|February 13, 2003
Electronic voting coming to San Joaquin County
By Jana Saastad/San
Joaquin News Service
San Joaquin County voters will get a high-tech experience when
they visit the polls in March 2004 where they'll find an ATM-like
card and touch-screen voting system instead of paper ballots and
The county is the seventh in California to go electronic.
Although proponents, such as county Registrar Deborah Hench, say
the new digital system will streamline the civic duty, a group of
computer scientists in Silicon Valley say problems could loom with
The Association for Computing Machinery has raised some concerns
to Secretary of State Kevin Shelley over the conversion to similar
machines in Santa Clara County.
The group suggested that the machines should print a paper copy
of each ballot cast electronically so voters can review it for
accuracy. The copies would be collected and stored to be compared
with machine results in cases of recounts or suspected
Shelley has called for a state summit on the reliability of
high-tech voting systems. He could not be reached for comment
Wednesday due to a state holiday.
Nonetheless, so far the machines made by Diebold are getting high
marks from the U.S. counties in which they are used.
Diebold is a high-tech Ohio firm employing thousands of engineers
and computer scientists who create such products as automated teller
machines and electronic securities, in addition to the voting
Hench supports the technology.
"Electronic voting will give us the results faster," she said
Wednesday while demonstrating the machine at her Stockton office.
The certification process, which occurs after the election, will
flow faster because the office won't have to hand-count the damaged
ballots. Only the absentee ballots will remain printed on paper.
Hench acknowledges that the machines aren't perfect, but said
errors are extremely low.
"As long as humans are programming and operating machines, none
are flawless," she said.
The new voting experience will go like this:
After checking in at the precinct, the voter will be issued a
card which is then inserted into one of the voting machines.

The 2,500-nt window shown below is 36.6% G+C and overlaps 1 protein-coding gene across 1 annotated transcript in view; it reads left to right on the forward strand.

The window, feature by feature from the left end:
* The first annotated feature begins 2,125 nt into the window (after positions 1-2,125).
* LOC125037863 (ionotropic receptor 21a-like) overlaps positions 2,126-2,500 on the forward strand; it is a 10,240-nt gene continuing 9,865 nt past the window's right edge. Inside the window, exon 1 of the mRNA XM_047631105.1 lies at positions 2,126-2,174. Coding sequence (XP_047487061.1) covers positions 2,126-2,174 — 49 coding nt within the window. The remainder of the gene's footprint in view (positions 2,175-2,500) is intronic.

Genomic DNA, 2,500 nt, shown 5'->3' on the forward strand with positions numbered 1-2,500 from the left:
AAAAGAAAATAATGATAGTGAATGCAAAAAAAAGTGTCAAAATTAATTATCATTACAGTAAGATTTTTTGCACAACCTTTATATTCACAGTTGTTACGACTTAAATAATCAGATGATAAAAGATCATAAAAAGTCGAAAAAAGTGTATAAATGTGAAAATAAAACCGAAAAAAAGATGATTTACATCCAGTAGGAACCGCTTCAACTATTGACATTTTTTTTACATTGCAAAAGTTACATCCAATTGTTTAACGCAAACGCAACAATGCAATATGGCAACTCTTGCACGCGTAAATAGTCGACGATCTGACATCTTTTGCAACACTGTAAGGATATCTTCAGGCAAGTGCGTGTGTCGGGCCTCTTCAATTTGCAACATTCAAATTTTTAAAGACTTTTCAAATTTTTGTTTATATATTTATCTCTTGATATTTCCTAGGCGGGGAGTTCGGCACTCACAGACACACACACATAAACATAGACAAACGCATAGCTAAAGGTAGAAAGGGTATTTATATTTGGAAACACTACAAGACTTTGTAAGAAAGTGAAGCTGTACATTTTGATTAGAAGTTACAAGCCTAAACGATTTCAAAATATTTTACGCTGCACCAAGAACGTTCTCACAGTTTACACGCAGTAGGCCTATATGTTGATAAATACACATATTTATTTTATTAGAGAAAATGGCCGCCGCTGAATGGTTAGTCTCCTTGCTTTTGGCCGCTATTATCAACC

A page will then appear on the 15-inch screen showing four of the
election races at a time. The voter merely needs to touch the name
of the favored candidate. The user has the option of moving forward
or going back to a previous page. Voters can also vote for a
write-in candidate by using a touch-screen typewriter keyboard.
Upon finishing the process, the voter can hit finish. If a race
is missed, it will be shaded in red and the voter can make a choice
or skip it.
The voter then pops the card from the machine and turns it over
to the precinct worker who enters the card into an on-site computer
After the precincts close, the cards and servers are brought back
to Hench's office and the data is further transmitted to a main
server which tallies the votes.
For purposes of redundancy, the data is also stored on the voting
machine which has the ability to print a tally at the end of the
night on adding machine paper.
Keith Chambers, of Acampo, said the new system sounds progressive
and easier to understand.
As for cost, the machines for the entire county will run $6.4
million. More than half of the amount will be funded by the state,
and the county will pay the balance over a 10-year period, Hench
The machine is wheelchair accessible, and has a special keypad
and headphone set for the visual and hearing impaired.
It can also be folded into a suitcase within minutes and carted
off on built-in wheels.
Currently a handful of the machines will be used for the upcoming
March election which will include a grab-bag of water and fire
For next year's presidential primary, in March, some 1,600
machines will be in place throughout the county, Hench said.
"I'm not going to say everyone will like it," she acknowledged.
"There are some people who don't like technology. They can use the
absentee ballot if they prefer paper."
People on the streets seem excited to use the newfangled voting
"It will be great," said Terressa Metcalf, of Lodi. "It will be
beneficial to old and young people alike."
Lyle Erbe, also of Lodi, admits that he doesn't vote regularly,
but still agrees with the electronic idea. But he can't guarantee if
the voting machines will get him out of the house for the next
San Joaquin residents can view the machines at the Asparagus
Festival in April and the county fair in June.
San Joaquin has 250,000 registered voters and a 50 percent voter
turn-out -- an average figure throughout the state.